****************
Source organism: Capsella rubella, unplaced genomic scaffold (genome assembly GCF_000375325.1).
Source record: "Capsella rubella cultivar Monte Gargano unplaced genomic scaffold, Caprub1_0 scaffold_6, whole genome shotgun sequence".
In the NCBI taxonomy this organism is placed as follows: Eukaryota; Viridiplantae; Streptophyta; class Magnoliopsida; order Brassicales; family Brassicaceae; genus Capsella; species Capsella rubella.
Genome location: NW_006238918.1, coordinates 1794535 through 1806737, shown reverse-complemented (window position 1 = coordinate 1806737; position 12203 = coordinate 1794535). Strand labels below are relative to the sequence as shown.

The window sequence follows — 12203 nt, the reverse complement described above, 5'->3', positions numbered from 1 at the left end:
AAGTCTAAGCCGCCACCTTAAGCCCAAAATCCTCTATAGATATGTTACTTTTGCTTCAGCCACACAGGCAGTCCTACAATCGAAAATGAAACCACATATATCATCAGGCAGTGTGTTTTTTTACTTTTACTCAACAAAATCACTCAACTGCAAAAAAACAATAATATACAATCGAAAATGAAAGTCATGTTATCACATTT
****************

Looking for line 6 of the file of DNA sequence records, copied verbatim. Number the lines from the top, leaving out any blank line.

AAGTCTAAGCCGCCACCTTAAGCCCAAAATCCTCTATAGATATGTTACTTTTGCTTCAGCCACACAGGCAGTCCTACAATCGAAAATGAAACCACATATATCATCAGGCAGTGTGTTTTTTTACTTTTACTCAACAAAATCACTCAACTGCAAAAAAACAATAATATACAATCGAAAATGAAAGTCATGTTATCACATTT